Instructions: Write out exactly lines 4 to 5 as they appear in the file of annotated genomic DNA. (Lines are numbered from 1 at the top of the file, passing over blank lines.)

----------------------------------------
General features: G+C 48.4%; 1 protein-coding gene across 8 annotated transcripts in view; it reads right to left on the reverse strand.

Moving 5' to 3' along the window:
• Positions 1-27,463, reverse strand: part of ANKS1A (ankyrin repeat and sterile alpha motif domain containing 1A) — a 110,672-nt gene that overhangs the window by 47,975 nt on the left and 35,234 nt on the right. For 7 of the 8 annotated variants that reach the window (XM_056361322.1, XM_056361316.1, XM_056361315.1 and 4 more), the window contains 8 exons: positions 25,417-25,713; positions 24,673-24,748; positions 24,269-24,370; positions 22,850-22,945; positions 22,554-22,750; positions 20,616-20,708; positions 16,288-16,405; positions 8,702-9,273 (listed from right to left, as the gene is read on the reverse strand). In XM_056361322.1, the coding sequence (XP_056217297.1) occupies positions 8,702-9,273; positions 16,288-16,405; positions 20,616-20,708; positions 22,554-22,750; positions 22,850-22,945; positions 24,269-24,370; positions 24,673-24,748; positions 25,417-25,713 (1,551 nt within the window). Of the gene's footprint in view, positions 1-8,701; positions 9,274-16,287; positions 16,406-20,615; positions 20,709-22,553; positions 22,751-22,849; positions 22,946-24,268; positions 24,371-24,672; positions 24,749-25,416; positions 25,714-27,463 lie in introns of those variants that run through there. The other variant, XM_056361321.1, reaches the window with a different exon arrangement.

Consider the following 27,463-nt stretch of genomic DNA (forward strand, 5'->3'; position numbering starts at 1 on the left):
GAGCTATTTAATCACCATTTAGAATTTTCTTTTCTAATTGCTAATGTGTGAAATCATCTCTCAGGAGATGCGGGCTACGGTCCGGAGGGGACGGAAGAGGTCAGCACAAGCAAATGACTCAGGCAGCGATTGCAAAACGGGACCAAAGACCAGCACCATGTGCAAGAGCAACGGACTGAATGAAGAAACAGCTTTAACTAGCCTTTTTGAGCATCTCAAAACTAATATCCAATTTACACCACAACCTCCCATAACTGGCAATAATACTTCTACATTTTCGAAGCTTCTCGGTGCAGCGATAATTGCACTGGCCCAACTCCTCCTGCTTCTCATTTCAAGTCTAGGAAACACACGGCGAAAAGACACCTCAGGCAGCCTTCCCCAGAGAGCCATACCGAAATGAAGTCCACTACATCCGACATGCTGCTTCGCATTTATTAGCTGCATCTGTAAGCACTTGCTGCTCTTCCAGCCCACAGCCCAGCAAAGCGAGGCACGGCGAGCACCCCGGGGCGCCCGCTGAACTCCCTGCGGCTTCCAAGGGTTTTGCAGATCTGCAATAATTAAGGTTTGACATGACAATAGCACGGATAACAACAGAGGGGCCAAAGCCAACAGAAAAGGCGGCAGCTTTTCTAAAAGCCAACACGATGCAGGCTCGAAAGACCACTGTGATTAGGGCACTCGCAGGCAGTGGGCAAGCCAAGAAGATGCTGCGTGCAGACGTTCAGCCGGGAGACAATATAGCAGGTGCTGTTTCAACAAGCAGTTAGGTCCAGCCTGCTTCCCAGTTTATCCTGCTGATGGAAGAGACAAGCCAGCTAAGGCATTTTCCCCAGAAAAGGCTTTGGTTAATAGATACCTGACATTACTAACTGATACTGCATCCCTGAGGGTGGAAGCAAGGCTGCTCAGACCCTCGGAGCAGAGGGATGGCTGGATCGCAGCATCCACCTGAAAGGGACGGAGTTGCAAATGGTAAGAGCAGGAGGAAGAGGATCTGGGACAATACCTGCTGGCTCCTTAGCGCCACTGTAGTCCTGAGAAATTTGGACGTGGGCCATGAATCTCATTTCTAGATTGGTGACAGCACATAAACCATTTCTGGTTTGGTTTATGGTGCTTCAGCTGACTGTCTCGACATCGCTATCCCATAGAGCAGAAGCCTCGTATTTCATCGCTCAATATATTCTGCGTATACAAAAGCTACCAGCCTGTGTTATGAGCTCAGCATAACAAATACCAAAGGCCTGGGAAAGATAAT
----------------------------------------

Consider the following 27,463-nt stretch of genomic DNA (forward strand, 5'->3'; position numbering starts at 1 on the left):
GAGCTATTTAATCACCATTTAGAATTTTCTTTTCTAATTGCTAATGTGTGAAATCATCTCTCAGGAGATGCGGGCTACGGTCCGGAGGGGACGGAAGAGGTCAGCACAAGCAAATGACTCAGGCAGCGATTGCAAAACGGGACCAAAGACCAGCACCATGTGCAAGAGCAACGGACTGAATGAAGAAACAGCTTTAACTAGCCTTTTTGAGCATCTCAAAACTAATATCCAATTTACACCACAACCTCCCATAACTGGCAATAATACTTCTACATTTTCGAAGCTTCTCGGTGCAGCGATAATTGCACTGGCCCAACTCCTCCTGCTTCTCATTTCAAGTCTAGGAAACACACGGCGAAAAGACACCTCAGGCAGCCTTCCCCAGAGAGCCATACCGAAATGAAGTCCACTACATCCGACATGCTGCTTCGCATTTATTAGCTGCATCTGTAAGCACTTGCTGCTCTTCCAGCCCACAGCCCAGCAAAGCGAGGCACGGCGAGCACCCCGGGGCGCCCGCTGAACTCCCTGCGGCTTCCAAGGGTTTTGCAGATCTGCAATAATTAAGGTTTGACATGACAATAGCACGGATAACAACAGAGGGGCCAAAGCCAACAGAAAAGGCGGCAGCTTTTCTAAAAGCCAACACGATGCAGGCTCGAAAGACCACTGTGATTAGGGCACTCGCAGGCAGTGGGCAAGCCAAGAAGATGCTGCGTGCAGACGTTCAGCCGGGAGACAATATAGCAGGTGCTGTTTCAACAAGCAGTTAGGTCCAGCCTGCTTCCCAGTTTATCCTGCTGATGGAAGAGACAAGCCAGCTAAGGCATTTTCCCCAGAAAAGGCTTTGGTTAATAGATACCTGACATTACTAACTGATACTGCATCCCTGAGGGTGGAAGCAAGGCTGCTCAGACCCTCGGAGCAGAGGGATGGCTGGATCGCAGCATCCACCTGAAAGGGACGGAGTTGCAAATGGTAAGAGCAGGAGGAAGAGGATCTGGGACAATACCTGCTGGCTCCTTAGCGCCACTGTAGTCCTGAGAAATTTGGACGTGGGCCATGAATCTCATTTCTAGATTGGTGACAGCACATAAACCATTTCTGGTTTGGTTTATGGTGCTTCAGCTGACTGTCTCGACATCGCTATCCCATAGAGCAGAAGCCTCGTATTTCATCGCTCAATATATTCTGCGTATACAAAAGCTACCAGCCTGTGTTATGAGCTCAGCATAACAAATACCAAAGGCCTGGGAAAGATAAT